Create Your Own Sustainable Garden With These 6 Easy Tips

When most people think of gardening, they intuit that it's an eco-friendly hobby. After all, you're growing new plants and spending time tending to nature.

However, gardening can be quite damaging if done mindlessly. Increased watering, using chemicals, and changing the composition of the soil can have a negative impact over time.

That's here sustainable gardening comes in. Here are seven sustainable gardening practices to start in your yard.

Organize for Energy Efficiency

The way you organize your landscaping can have an incredible impact on the environment and your budget. Trees and shrubs can be used to reduce the need for air conditioning in the summer and help you keep the heating bill down in the winter. Pair it with one of the green energy plans available, and your wallet and world will thank you.

Create a row of trees opposite of south facing walls to create a wind block that will keep the chill of winter out of your house. Oaks and pines are great wind blockers. On the south side of your home, plant a couple of deciduous trees at each side to create a cooling tunnel effect that still lets the sun warm you in the winter.

Capture and Reuse Water

Watering your garden and lawn is a significant drain on natural resources, especially in hot, dry climates. To lessen the impact, put in a rain collection system that gathers the run-off from your eavesthroughs. You can also install a French drain to collect extra ground water and reduce excess moisture in the low-lying areas of your yard.

Rather than using water from the tap to nourish your plants, use the water provided by nature.

Compost

Food scraps don't belong in the garbage. In some parts of the world, composting is mandatory. If you don't live somewhere with a centralized compost collection system, create one of your own in the back corner of the yard.

Compost piles can be used for everything from kitchen scraps to yard trimmings. That being said, if you're creating a compost at home, don't put meat scraps and bones into your system. Doing so can create a terrible smell in the summer and attract scavengers.

Use a Seed Bank

Buying new seeds every year has a global impact. Those seeds were harvested, cleaned, and processed, then put on a truck to be shipped to a far-off location and stored. Reduce your carbon footprint by creating a seedbank from the plants you already have.

You can collect seeds from many common varieties of vegetables, as well as your favorite annual flowers. Some seeds are easier to save than others. However, if you do it right, you'll have year after year of seeds that are attuned to your soil and have no surprises as to their origins.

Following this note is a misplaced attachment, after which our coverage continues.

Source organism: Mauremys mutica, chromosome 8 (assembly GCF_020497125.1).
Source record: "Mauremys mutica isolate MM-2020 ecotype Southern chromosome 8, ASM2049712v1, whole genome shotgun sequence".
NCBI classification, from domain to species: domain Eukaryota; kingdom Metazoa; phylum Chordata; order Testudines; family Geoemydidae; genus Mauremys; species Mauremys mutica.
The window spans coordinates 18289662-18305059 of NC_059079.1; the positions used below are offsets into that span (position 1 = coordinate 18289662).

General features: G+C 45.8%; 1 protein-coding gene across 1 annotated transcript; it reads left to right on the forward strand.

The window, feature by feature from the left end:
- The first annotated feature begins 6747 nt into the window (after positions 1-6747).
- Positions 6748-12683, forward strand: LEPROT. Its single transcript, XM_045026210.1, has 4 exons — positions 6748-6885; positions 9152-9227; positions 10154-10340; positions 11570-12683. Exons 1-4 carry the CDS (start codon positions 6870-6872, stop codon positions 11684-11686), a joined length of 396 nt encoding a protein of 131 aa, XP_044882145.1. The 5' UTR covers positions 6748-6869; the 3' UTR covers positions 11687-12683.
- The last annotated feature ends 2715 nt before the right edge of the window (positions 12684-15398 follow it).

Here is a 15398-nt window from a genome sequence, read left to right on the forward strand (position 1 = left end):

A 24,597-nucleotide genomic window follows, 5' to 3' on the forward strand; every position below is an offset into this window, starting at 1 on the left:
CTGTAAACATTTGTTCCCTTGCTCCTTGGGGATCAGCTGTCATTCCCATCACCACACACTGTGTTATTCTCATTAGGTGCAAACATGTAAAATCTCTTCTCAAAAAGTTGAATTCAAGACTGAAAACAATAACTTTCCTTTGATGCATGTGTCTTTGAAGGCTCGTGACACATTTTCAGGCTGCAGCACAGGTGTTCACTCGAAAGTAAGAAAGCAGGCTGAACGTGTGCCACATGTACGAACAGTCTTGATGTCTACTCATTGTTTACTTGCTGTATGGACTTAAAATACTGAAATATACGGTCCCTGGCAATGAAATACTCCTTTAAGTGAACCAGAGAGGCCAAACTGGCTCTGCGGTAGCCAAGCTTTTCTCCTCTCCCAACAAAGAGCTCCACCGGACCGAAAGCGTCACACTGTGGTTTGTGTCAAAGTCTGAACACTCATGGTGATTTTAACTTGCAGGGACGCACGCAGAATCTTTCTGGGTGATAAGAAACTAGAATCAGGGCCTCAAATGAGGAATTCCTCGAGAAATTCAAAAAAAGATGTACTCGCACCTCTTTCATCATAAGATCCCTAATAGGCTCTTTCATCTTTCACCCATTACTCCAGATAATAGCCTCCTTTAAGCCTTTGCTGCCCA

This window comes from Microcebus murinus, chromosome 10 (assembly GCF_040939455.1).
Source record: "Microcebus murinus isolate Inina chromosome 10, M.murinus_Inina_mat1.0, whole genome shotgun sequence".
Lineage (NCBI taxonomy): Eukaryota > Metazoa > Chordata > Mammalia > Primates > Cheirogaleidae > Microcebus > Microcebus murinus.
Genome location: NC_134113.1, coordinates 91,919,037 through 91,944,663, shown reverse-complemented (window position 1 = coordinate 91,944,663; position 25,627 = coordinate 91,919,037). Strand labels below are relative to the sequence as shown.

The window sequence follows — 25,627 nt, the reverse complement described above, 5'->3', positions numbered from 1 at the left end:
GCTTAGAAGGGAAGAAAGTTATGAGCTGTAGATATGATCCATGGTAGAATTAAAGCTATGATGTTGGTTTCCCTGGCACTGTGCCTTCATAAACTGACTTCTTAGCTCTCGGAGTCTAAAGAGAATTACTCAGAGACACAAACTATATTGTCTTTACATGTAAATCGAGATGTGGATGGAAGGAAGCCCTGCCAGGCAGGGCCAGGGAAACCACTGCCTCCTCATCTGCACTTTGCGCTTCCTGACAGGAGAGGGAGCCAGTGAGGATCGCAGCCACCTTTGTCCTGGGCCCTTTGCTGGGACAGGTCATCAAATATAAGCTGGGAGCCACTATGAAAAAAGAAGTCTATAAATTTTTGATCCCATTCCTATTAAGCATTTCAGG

Use Natural Pest and Weed Control Methods

Seeing your beautiful garden get overtaken by weeds or falling victim to local critters can be frustrating. However, there are plenty of natural ways to overcome these issues. A simple border can keep deer away, while reflective metal pie trays can keep crows at bay.

Attracting natural predators to your garden, such as birds, will keep the bug population under control. There are also plenty of herbs you can plant within your garden that repels pests.

When it comes to weeds, using mulch or wet newspaper under the soil can keep them under wraps. If nothing else, pulling weeds by hand is an excellent form of exercise.

Use Native Plants in Season

If you use plants that are acclimatized to your area in the season they're meant to grow, you won't have to fight as hard to keep them alive. Furthermore, they'll attract local pollinators that will help the overall ecosystem thrive.

By implementing these sustainable gardening strategies, you can create a stunning landscape that nourishes the enviornment rather than detracting from it.

Amelia
 

Amelia Robinson is a lover of plants and gardens, as well as an educator on this topic. It’s her goal to make sure that you get the chance to learn what you need to about gardening to succeed with your own home garden at the blog RobinsonLovePlants.com. You’re not going to find just a collection of basic articles about gardening here. Instead, she wants to answer the difficult questions for you. She tweets at @robinsonplants

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